Edge-Preserving Decomposition for Multi-Scale Tone and Detail Manipulation


August 7, 2008


Dani Lischinski and Zeev Farbman


The Hebrew University of Jerusalem


Many recent computational photography techniques decompose an image into a piecewise smooth base layer, containing large scale variations in intensity, and a residual detail layer capturing the smaller scale details in the image. In many of these applications, it is important to control the spatial scale of the extracted details, and it is often desirable to manipulate details at multiple scales, while avoiding visual artifacts.

In this paper we introduce a new way to construct edge-preserving multi-scale image decompositions. We show that current base-detail decomposition techniques, based on the bilateral filter, are limited in their ability to extract detail at arbitrary scales. Instead, we advocate the use of an alternative edge-preserving smoothing operator, based on the weighted least squares optimization framework, which is particularly well suited for progressive coarsening of images and for multi-scale detail extraction. After describing this operator, we show how to use it to construct edge-preserving multi-scale decompositions, and compare it to the bilateral filter, as well as to other schemes. Finally, we demonstrate the effectiveness of our edge-preserving decompositions in the context of LDR and HDR tone mapping, detail enhancement, and other applications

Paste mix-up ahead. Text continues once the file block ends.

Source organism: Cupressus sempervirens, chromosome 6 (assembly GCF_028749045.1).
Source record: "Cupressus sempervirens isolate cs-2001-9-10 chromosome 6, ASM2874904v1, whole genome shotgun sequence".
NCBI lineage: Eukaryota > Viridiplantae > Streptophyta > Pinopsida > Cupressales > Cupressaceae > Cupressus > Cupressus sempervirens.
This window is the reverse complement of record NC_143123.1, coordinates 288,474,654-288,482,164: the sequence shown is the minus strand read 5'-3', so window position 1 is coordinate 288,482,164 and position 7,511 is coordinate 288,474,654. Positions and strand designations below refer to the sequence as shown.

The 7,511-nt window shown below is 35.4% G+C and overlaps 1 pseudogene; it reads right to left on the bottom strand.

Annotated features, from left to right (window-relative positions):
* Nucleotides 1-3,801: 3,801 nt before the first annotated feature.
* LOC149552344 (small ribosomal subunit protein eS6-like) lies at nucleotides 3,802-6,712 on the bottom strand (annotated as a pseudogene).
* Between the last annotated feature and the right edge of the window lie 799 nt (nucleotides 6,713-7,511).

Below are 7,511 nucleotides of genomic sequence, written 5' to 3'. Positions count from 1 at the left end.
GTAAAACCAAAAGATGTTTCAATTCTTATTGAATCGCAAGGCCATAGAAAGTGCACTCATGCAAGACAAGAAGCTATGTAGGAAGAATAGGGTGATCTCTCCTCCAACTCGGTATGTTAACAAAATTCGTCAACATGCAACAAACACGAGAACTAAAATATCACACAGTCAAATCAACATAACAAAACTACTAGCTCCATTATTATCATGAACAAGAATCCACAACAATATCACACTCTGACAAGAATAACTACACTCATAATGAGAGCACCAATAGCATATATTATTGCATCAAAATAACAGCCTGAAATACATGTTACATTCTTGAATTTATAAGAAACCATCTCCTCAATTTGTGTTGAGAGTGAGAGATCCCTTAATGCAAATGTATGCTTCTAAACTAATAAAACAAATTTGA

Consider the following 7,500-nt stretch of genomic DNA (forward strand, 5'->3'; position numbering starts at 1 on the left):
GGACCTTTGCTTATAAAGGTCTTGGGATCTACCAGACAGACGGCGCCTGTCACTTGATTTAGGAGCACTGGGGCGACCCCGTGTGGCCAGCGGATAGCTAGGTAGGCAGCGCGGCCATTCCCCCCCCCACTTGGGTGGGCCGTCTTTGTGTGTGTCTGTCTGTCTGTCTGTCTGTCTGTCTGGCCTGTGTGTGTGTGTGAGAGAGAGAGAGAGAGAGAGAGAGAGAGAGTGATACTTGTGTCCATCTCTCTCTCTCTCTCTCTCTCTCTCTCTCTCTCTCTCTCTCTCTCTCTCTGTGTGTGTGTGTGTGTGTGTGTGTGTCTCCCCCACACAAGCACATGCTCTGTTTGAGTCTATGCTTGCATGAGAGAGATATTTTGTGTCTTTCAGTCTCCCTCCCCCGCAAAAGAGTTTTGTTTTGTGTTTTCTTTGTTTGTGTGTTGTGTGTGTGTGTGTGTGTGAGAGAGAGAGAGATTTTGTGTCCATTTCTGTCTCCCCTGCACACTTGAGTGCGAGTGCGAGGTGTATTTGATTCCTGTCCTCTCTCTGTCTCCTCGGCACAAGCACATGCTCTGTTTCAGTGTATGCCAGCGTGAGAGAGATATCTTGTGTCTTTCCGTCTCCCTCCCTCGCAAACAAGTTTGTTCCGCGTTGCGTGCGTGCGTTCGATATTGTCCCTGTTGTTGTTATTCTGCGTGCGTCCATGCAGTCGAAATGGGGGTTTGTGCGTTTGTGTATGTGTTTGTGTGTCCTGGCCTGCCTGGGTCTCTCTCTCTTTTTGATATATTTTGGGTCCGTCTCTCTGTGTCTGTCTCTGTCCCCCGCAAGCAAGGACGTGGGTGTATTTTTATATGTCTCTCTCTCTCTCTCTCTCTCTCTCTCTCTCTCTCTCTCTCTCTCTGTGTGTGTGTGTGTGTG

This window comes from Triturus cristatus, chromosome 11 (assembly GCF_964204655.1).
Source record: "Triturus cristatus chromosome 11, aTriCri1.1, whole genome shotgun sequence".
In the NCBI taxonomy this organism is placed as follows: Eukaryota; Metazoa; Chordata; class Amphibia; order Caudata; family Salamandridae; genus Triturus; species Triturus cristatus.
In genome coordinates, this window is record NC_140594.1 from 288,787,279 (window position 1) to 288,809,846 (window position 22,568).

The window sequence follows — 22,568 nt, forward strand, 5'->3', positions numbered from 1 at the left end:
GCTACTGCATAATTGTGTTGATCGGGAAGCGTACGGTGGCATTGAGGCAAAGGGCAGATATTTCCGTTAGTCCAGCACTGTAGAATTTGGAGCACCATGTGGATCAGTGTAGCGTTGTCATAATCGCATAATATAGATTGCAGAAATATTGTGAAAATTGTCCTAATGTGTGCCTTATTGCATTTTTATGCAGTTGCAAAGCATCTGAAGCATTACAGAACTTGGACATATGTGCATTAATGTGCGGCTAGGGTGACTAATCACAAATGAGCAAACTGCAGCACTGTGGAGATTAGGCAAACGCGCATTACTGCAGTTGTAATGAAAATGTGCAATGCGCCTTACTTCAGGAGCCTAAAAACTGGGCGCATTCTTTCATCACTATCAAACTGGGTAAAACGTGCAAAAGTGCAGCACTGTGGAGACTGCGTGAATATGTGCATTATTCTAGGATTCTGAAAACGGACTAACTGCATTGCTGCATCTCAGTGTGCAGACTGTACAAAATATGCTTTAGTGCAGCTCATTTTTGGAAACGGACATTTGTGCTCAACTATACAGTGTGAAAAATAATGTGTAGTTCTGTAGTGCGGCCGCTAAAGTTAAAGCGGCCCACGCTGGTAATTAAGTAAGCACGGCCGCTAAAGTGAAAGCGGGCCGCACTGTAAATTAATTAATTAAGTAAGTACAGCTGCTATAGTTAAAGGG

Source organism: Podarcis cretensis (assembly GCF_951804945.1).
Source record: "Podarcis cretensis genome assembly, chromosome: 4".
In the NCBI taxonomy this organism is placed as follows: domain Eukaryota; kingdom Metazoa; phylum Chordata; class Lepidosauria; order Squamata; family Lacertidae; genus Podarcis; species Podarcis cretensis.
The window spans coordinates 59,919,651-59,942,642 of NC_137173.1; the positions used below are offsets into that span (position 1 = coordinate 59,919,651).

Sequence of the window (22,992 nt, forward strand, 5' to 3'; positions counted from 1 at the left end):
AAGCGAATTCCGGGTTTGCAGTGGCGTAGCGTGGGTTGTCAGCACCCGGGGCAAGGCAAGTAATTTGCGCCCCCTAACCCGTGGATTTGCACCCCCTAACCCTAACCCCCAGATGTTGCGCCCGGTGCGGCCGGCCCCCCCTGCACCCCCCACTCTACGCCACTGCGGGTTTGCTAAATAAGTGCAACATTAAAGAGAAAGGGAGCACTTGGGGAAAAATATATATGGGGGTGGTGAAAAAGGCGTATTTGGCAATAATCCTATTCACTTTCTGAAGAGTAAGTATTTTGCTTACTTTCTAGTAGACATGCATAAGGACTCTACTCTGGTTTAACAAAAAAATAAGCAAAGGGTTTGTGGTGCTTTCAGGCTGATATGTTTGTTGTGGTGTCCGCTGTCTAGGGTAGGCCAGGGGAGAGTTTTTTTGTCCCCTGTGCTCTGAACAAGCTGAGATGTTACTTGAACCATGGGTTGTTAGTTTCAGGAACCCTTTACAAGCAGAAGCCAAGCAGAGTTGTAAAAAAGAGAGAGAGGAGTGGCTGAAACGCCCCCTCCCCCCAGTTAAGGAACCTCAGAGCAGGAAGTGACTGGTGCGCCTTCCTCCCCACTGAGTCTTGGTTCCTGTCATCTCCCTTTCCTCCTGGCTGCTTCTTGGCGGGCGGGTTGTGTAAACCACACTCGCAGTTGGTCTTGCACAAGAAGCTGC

Dani Lischinski and Zeev Farbman

Dani Lischinski is an associate professor at the School of Computer Science and Engineering at the Hebrew University of Jerusalem, Israel, where he runs the Computer Graphics Lab. He received his PhD from the Department of Computer Science and the Program of Computer Graphics at Cornell University in 1994. His areas of interest span a wide variety of topics in the fields of computer graphics, visualization, virtual reality, and image and video processing. In particular, I have worked on algorithms for photorealistic image synthesis, simulation of global illumination, robust triangulation and mesh generation, interactive visualization of complex virtual scenes, computer-generated illustration, facial animation, image-based modeling and rendering, texture synthesis, video compression, medical visualization, tone mapping, and physically-based animation.

Zeev Farbman is a PhD student at the School of Computer Science and Engineering at the Hebrew University of Jerusalem, Israel.